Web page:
​​​​​​​​​​​​​​​​Palm Sugar is "Sweeter"​ When Shared

Indonesia​     English​


Bulu Mario Village, located at the outskirts of Sibualbuali Nature Reserve, Sipirok Sub-district, South Tapanuli District, is a beautiful village surrounded by natural forests, sugar palm plantation forests, and smallholder rice fields. Sugar palm trees make up the village’s forest habitat and grow naturally supported by fertile soil and high rainfall at approx. 2000-3000 mm per year, with an 800 meter above sea level altitude. These sugar palm trees grow and propagate naturally, with civets helping scatter their seeds or water washing them away during the rainy season.

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EditDescription:Iran Rambe taps sugar palm trees.
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Kholis Siregar, former chief of Bulu Mario village who served for 2 periods (2004–2014), shared his experience building the palm sugar business in his village. "Sugar palm farmers used to work alone, using traditional practices and time-consuming processes, so the result was not worth the effort," he began his story.

"Here, sugar palm farming has been passed down among the locals as livelihoods from generation to generation. I have data showing that 350 or 90% of the family heads in this village are palm sugar farmers and manufacturers. The plan grow naturally, each community plantation forest covers an area of 1-2 hectares on average, with approx. 100-300 trees in total. In a day, a sugar palm farmer can tap 2-4 trees.

For years, they processed sugar palm trees traditionally, or went deep to the forests to tap wild sugar palm trees. The tapped palm sugar was then processed into molded sugar. It was economically unsatisfactory. It requires up to 5 hours a day to make molded sugar, and they were sold for only IDR 11,000-13,000/kg. After spending a long time tapping and processing, they had no time to do other farming activities.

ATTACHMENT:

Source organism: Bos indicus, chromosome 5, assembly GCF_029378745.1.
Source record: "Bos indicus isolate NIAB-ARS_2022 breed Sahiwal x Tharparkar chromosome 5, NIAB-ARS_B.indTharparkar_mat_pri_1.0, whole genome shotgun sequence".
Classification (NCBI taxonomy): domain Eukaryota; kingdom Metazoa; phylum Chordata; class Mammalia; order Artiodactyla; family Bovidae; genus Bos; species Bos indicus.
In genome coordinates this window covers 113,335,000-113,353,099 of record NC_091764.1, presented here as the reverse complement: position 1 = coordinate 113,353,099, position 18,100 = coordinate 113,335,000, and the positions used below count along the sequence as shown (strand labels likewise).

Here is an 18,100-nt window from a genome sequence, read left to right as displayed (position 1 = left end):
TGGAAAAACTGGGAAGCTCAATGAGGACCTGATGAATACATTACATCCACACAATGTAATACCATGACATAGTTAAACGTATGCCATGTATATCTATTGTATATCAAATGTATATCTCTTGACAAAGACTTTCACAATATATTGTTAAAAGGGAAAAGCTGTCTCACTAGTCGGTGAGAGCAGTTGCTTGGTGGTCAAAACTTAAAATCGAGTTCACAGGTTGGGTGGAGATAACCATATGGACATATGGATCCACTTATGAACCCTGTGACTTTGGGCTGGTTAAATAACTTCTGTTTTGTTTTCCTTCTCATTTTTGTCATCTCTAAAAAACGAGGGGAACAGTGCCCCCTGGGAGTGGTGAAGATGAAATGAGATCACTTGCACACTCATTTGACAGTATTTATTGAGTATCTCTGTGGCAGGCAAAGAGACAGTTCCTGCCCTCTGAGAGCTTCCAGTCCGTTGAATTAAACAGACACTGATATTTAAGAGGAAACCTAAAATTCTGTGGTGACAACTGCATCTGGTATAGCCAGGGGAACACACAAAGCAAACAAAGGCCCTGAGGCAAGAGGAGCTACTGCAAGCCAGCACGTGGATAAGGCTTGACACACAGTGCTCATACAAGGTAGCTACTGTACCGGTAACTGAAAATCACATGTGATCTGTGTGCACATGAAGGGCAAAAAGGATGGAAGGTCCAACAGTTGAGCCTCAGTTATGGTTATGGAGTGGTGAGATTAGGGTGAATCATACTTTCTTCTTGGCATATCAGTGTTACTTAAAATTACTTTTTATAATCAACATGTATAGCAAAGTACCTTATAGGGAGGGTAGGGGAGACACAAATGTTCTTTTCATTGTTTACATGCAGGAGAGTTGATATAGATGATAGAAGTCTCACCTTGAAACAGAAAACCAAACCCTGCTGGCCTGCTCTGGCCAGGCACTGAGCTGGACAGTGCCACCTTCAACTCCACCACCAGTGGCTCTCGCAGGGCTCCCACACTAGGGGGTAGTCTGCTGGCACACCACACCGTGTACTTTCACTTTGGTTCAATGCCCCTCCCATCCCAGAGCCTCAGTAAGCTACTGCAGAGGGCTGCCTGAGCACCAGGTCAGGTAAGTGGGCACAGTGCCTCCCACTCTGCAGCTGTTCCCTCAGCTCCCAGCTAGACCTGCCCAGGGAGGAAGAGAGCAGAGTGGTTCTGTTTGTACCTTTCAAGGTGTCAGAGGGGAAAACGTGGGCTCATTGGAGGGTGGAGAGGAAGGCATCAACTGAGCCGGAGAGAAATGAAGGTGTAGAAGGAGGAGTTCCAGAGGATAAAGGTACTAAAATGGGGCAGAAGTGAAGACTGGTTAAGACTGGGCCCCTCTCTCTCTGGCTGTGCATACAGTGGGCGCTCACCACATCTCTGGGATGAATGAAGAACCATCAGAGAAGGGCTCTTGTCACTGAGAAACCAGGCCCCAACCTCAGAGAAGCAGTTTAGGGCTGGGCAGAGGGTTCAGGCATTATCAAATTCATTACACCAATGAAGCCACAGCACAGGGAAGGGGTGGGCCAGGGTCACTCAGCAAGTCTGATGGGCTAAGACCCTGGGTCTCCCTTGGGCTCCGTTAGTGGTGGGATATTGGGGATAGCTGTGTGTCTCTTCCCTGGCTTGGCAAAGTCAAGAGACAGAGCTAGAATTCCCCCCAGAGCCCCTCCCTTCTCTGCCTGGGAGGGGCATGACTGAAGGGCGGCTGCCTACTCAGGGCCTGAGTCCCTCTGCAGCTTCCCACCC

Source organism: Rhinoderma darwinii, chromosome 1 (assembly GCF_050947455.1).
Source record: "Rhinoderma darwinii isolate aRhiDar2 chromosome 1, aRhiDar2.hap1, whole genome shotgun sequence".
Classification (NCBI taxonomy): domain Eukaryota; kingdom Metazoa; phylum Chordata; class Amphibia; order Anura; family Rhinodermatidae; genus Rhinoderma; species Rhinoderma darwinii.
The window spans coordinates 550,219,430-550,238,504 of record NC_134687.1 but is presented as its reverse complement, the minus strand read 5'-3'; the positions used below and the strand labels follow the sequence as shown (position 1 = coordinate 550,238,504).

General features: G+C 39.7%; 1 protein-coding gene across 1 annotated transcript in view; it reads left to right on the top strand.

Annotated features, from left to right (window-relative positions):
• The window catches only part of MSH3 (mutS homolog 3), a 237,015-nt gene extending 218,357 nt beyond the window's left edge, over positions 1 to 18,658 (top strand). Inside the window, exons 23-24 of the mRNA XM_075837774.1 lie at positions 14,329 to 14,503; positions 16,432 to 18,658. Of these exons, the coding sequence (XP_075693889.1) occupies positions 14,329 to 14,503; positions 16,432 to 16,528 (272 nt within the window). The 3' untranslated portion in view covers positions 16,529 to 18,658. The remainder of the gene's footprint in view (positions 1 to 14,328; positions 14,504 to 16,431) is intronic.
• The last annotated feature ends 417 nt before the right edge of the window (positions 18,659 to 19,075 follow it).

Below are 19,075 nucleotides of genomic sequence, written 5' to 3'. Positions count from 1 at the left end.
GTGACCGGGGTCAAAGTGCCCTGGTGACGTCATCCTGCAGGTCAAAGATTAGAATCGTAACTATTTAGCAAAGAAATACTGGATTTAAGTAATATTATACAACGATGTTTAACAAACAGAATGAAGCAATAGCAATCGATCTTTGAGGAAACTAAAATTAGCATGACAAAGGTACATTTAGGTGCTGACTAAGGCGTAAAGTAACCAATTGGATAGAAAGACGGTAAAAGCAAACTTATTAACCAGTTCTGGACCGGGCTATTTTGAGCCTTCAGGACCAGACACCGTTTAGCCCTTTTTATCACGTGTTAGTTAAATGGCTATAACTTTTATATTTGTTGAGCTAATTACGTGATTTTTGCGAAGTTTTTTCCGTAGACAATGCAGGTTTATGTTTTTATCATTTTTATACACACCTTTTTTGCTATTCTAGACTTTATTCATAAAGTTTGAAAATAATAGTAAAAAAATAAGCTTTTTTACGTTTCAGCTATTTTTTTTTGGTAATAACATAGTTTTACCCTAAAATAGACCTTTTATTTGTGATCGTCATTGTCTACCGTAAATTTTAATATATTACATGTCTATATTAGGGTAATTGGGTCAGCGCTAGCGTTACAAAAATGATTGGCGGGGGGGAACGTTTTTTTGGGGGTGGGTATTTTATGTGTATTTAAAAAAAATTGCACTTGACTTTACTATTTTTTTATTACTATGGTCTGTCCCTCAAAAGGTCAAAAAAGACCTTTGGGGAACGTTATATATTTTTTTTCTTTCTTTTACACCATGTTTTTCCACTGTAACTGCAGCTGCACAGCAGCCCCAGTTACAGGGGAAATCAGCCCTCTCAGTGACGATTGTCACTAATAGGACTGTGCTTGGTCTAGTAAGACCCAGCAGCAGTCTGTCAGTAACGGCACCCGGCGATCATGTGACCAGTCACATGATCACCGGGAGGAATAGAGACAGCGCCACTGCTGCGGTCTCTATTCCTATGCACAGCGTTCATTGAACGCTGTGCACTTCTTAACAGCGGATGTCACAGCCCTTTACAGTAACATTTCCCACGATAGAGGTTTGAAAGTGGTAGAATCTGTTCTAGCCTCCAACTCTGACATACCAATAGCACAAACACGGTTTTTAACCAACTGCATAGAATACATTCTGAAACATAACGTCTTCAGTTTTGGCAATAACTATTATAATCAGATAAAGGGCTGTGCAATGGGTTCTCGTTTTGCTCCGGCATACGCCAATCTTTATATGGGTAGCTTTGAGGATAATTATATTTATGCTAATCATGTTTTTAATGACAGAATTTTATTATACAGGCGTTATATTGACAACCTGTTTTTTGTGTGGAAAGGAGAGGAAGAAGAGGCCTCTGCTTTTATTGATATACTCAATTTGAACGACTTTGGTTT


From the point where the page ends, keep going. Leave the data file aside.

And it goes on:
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In early 2015, the Masarang Sulawesi Foundation explored potential natural resources in landscapes surrounding Bulu Mario Village. They noticed the great potentials of community plantation forest for further development, including palm sugar and its processing.

In April 2015, the foundation, led by Marthin Polii, ST, provided a know-how training to boost palm juice production (red: palm juice is the sweet liquid tapped from the trunk) using proper techniques, such as tapping, slicing, maintaining clean palm juice container and palm sugar processing, to 30 village farmers for about a year.

After the training, the farmers felt motivated to improve their tapping techniques and maintain clean working tools to prevent contaminated palm juice, making it easier to lower the acidity level. But, they did not go as far as manufacturing crystal palm sugar because tools such as standard stove, drying oven, sugar sieve, etc. were unaffordable.